By Richard Joseph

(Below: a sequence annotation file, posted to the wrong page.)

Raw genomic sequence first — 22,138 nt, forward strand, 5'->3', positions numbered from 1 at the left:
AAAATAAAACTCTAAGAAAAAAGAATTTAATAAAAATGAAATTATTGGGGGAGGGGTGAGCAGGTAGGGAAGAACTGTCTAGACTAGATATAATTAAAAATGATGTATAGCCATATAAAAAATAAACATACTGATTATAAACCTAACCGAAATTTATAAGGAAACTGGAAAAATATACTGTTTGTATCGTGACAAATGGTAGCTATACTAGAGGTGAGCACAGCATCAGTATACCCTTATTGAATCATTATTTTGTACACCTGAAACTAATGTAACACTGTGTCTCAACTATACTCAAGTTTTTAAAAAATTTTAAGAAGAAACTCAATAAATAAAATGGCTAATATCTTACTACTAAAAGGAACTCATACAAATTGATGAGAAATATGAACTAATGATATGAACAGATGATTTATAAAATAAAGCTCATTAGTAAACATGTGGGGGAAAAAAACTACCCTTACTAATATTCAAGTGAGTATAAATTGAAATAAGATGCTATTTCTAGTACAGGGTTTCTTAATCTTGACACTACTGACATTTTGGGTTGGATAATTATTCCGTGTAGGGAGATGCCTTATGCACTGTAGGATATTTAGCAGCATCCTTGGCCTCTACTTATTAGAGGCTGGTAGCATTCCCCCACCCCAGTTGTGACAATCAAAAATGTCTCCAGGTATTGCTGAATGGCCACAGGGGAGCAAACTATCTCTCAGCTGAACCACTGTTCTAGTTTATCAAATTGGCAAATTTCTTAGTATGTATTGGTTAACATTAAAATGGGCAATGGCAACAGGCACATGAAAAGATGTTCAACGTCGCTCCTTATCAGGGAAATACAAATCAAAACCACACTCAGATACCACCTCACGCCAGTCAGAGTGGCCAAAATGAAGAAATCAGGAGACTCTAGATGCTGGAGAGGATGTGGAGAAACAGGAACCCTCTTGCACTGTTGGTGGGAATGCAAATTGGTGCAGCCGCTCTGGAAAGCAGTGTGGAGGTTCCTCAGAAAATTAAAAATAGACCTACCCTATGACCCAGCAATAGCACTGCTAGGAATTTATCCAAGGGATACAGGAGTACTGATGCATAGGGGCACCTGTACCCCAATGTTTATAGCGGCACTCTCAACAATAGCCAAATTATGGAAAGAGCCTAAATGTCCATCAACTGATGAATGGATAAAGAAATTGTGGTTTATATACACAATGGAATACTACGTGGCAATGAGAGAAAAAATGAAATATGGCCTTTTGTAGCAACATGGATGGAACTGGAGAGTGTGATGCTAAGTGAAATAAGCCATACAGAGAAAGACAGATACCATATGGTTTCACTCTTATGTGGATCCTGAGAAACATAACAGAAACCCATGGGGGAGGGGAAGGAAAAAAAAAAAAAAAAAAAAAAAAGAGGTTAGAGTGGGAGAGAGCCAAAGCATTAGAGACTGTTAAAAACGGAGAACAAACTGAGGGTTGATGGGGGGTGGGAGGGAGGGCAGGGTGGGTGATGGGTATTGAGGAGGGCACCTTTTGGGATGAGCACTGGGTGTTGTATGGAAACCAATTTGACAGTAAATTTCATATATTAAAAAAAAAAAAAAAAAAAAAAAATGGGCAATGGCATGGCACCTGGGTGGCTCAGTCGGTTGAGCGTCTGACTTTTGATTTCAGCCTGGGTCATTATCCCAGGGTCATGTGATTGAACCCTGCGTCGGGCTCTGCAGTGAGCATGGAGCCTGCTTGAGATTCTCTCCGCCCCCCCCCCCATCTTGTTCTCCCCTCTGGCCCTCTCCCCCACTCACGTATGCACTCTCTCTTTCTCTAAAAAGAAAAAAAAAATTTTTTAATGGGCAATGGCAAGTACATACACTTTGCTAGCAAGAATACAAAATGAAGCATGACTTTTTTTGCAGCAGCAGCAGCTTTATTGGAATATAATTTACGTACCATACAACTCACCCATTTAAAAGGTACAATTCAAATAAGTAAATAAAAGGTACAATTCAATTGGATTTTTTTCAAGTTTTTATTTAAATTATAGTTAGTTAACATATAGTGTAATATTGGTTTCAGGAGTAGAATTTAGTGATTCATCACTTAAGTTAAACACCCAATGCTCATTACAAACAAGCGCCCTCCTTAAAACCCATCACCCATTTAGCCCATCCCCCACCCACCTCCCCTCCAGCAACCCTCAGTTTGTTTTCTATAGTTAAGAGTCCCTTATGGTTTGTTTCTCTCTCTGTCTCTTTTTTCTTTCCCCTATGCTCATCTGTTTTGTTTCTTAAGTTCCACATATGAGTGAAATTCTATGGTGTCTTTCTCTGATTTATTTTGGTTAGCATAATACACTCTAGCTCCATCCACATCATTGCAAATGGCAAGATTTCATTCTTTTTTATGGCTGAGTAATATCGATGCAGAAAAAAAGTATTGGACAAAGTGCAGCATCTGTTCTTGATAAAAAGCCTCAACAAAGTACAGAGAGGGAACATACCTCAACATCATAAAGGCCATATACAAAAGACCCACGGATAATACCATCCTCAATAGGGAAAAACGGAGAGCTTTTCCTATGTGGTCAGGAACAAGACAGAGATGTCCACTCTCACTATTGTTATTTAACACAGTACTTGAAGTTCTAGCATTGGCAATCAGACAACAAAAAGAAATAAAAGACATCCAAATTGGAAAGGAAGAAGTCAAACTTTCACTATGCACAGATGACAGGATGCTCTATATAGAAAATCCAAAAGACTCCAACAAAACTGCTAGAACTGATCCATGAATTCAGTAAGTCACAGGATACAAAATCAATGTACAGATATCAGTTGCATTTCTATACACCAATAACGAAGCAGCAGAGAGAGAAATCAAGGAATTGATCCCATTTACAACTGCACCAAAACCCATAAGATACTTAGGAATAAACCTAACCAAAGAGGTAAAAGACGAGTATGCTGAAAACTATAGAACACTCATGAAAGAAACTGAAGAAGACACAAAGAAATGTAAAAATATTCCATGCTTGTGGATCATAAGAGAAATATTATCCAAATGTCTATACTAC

During the past quarter-century, as a new Africa emerged from decades of political and economic stagnation, Africans have awaited bold and attentive leadership from America’s political leaders. While the United States fiddled, China rushed into spaces opened up for investment, trade and infrastructure construction. During his visits to Kenya in August 2006 as U.S. senator, and to Ghana as U.S. president in July 2009, Mr. Obama demonstrated a profound understanding of the centuries of largely destructive external intervention in Africa, of the self-inflicted wounds of post-colonial politics, and also of the immense growth opportunities of this vast sub-continent. The questions he should address during his visit to Senegal, South Africa, and Tanzania include how the promotion of growth, democracy and security in sub-Saharan Africa fits into his Administration’s priorities. Is he prepared to upgrade Africa from the periphery of his government’s concerns? Will he encourage greater American engagement with a sub-Saharan Africa expected to double in population by mid-century, and much more in economic output? And, following the examples set by Jimmy Carter and Bill Clinton, does he foresee a major engagement in Africa during his post-presidency?